Ciscoe, smelt bait rules won’t changeWith Gov. Tim Pawlenty’s veto of the controversial Game and Fish Bill on Tuesday, it’s back to existing regulations for use of Lake Superior ciscoes and smelt as bait.
By: Forum Newspapers, Lake County News Chronicle
With Gov. Tim Pawlenty’s veto of the controversial Game and Fish Bill on Tuesday, it’s back to existing regulations for use of Lake Superior ciscoes and smelt as bait.
A provision in the Game and Fish Bill would have allowed use of ciscoes and smelt taken from Lake Superior to be used as bait on Lake Superior but that provision will not take effect.
Not using smelt or ciscoes as bait would be a hardship, especially to charter fishing captains on Lake Superior, said Adam Bohlmann, a Duluth charter captain.
“It’s just going to kill our industry,” Bohlmann said, “because we depend on them. All of August and most of September, it’s our number-one fish-catching tool.”
Concerns over using smelt and ciscoes taken from Lake Superior were heightened when the fish-killing virus VHS (viral hemorrhagic septicemia) was found in Lake Superior in January. Fisheries biologists and enforcement officials are trying to make sure the virus does not spread to inland lakes in Minnesota.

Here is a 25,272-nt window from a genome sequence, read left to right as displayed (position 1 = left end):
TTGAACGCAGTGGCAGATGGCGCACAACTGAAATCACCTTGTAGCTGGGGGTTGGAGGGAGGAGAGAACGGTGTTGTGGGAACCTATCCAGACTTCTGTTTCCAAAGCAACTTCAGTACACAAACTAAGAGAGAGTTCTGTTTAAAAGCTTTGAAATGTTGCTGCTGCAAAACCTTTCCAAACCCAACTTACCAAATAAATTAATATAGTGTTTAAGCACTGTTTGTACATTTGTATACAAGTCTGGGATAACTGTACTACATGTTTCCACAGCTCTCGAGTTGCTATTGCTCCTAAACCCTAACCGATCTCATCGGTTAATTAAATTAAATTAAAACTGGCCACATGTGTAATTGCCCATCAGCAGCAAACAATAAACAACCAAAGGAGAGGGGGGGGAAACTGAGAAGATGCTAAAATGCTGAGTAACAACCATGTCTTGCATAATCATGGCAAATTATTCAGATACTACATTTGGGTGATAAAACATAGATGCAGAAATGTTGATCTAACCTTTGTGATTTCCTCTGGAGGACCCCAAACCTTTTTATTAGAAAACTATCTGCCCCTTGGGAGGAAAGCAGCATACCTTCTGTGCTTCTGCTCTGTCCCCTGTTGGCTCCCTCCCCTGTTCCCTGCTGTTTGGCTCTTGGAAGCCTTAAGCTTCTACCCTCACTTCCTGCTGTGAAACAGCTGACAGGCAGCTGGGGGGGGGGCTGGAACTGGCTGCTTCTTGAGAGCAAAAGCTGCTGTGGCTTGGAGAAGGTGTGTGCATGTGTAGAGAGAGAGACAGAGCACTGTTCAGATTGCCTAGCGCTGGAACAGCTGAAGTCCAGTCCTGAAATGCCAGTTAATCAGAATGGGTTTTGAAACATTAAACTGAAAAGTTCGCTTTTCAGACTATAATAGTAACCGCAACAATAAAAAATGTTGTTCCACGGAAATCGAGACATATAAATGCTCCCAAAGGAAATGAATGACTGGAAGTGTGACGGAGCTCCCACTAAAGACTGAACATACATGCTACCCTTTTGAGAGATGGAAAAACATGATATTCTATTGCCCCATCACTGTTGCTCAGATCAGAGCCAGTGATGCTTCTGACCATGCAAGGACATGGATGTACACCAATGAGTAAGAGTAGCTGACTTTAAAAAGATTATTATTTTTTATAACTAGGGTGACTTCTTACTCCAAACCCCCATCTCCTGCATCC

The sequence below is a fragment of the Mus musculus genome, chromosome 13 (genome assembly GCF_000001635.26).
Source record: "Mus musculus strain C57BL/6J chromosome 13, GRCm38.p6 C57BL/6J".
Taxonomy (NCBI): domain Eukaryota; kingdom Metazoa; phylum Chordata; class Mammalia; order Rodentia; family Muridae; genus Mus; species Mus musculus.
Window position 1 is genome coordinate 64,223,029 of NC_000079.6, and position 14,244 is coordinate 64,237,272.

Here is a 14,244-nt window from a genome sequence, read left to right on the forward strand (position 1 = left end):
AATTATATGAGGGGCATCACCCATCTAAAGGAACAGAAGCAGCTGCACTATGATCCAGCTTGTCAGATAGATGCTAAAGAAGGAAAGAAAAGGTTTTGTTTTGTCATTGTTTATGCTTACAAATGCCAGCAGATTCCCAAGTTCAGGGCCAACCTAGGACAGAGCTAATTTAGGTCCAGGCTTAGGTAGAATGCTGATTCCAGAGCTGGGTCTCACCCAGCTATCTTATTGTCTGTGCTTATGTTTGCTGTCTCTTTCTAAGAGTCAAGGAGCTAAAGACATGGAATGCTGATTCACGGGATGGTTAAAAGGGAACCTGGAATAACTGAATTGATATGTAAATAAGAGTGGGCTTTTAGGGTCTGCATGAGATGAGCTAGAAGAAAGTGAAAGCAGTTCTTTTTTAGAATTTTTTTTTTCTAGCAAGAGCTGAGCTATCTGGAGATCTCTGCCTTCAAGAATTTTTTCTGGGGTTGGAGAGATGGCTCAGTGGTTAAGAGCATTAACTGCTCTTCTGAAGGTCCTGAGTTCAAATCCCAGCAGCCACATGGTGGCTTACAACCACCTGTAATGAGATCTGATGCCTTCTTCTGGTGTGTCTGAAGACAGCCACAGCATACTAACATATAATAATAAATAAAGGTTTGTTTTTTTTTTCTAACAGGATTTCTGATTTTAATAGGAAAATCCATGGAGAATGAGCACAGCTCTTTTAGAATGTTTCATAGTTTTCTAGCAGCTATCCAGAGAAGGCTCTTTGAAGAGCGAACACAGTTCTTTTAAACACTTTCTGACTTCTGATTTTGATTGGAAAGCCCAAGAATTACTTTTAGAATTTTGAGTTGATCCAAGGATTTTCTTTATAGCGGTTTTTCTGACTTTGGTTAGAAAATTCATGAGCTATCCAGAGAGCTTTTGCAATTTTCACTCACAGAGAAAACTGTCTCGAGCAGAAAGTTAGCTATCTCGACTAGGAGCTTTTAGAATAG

The use of ciscoes and smelt as bait will now be governed by the existing law, as spelled out in the Minnesota Fishing Regulations synopsis.
The current law states: “It is unlawful to harvest bait (minnows, frogs, crayfish or other wild animals) from infested waters.”
Lake Superior and the St. Louis River are listed as “infested” waters because they harbor several non-native species and VHS.
That means smelt and ciscoes taken from Lake Superior may not be used for bait anywhere in the state, including Lake Superior. Anglers must not transport infested water, including water in live wells and bait containers, from Lake Superior or the St. Louis River to any other waters.